New Orleans Will Not Issue Mandatory Evacuations, Contraflow Ahead Of Hurricane Ida
Hurricane Ida is approaching New Orleans more rapidly than city officials had initially prepared for, Mayor LaToya Cantrell said in an evening press conference Friday.
The storm, now projected to hit the Gulf Coast as a major Category 4 hurricane on Sunday, is moving so fast that the city will not be able to issue a mandatory evacuation for residents or implement contraflow for those evacuating voluntarily. New Orleans is expected to feel the effects of Ida as early as Saturday night.
“It is vitally important. We want our people to be in their safe spaces by, and no later than midnight tomorrow,” said Cantrell.
The National Weather Service said that the levee system of New Orleans is capable of withholding the storm, but areas outside of the levee system could see storm surges up to 11 feet.
Collin Arnold, the Director of Homeland Security and Emergency Preparedness, said the storm increasing to a category four since Friday morning has given significant changes to the city's preparation, with prolonged power outages being a main issue.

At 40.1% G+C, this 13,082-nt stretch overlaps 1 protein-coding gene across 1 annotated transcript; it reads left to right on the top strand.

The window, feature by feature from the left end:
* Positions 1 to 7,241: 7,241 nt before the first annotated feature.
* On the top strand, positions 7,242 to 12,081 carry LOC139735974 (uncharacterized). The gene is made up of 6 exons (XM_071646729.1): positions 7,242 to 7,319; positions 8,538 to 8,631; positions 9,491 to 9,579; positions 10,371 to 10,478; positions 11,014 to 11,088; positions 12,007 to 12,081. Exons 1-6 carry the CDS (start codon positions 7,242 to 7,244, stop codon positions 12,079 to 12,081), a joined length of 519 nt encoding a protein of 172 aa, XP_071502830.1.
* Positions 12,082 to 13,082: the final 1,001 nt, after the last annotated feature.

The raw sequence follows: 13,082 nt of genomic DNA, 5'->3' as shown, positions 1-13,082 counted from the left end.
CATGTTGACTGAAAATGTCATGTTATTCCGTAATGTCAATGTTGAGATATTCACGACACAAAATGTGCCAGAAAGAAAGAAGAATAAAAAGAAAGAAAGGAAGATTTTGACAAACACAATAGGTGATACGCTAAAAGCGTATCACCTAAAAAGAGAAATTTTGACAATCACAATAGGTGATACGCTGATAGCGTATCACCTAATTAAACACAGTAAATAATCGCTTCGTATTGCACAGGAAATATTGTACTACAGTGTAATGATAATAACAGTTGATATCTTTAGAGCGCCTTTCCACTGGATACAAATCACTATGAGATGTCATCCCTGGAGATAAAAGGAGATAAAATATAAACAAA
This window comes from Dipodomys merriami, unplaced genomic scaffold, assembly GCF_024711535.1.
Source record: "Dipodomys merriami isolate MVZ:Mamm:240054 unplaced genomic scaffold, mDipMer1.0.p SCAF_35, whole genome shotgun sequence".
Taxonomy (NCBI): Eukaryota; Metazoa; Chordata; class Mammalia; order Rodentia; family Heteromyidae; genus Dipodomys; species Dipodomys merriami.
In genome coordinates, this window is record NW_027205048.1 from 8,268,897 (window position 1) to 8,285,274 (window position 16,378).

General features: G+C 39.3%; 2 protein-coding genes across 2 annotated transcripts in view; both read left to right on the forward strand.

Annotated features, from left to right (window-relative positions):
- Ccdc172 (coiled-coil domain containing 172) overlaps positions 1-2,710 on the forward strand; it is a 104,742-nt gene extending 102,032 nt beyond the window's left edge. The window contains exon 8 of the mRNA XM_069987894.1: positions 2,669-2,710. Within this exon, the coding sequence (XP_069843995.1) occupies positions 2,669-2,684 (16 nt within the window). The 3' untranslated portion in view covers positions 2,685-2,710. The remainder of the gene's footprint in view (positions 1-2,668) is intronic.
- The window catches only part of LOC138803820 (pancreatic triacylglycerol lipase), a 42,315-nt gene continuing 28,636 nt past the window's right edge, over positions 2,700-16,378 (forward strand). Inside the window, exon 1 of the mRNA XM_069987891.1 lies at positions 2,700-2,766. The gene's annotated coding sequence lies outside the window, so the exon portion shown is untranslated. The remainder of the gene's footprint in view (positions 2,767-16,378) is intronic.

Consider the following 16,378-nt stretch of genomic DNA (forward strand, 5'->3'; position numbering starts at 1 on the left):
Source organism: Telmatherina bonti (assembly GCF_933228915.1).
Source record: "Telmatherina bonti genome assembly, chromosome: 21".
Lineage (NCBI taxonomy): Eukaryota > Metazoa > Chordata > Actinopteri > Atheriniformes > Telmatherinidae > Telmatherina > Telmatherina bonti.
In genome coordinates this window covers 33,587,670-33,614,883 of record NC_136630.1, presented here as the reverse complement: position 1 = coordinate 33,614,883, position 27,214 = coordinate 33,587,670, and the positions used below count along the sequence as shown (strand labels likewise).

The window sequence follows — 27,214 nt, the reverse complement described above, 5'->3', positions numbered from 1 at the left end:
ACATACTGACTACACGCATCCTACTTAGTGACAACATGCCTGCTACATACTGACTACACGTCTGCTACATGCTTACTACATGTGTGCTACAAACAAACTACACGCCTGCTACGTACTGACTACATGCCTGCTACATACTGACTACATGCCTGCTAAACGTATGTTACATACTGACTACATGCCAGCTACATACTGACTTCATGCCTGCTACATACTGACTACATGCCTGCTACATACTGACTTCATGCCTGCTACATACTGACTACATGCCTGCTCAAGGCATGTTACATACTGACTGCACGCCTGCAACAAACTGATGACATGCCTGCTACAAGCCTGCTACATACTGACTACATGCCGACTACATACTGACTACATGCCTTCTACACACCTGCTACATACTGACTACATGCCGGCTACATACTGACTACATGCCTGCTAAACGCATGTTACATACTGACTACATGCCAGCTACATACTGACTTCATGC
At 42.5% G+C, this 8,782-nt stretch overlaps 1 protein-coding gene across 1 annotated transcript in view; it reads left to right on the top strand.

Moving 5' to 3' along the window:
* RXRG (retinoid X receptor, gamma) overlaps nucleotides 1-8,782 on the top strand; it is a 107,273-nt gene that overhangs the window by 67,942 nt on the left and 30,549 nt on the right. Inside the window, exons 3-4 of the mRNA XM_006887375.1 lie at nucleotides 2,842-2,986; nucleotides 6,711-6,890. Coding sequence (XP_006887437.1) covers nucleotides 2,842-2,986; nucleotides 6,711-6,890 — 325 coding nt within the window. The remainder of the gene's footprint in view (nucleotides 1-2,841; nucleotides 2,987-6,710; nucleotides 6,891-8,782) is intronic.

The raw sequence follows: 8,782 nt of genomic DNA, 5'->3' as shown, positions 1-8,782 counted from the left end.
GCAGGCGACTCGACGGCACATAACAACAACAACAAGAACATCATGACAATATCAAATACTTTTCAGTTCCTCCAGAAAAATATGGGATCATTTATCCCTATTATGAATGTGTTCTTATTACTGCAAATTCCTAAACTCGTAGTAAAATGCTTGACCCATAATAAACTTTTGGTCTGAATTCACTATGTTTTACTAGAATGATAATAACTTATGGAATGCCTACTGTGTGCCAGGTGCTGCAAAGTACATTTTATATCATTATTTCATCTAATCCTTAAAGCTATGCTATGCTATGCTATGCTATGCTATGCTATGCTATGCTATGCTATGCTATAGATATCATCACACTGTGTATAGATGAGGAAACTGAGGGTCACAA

“You have damaging winds up to 110 miles per hour, that can cause prolonged power outages, heavy rain in excess of 16 to 20 inches over two days that could cause significant flooding,” Arnold said.
The biggest lesson learned from Hurricane Katrina, Arnold said, was the six days citizens waited to be moved to safety. Cantrell said to solve this problem preemptively, she has signed paperwork with Gov. John Bel Edwards to bring coach buses to the city in case of the need for a post-storm evacuation.
Cantrell also said all inmates incarcerated in New Orleans are currently on the move to Department of Corrections facilities elsewhere.
As of 7 p.m., Ida is a Category 1 storm with maximum sustained winds of 80 mph, the National Hurricane Center said. The storm is currently about 90 miles southwest of Havana, Cuba moving northwest at 15 mph.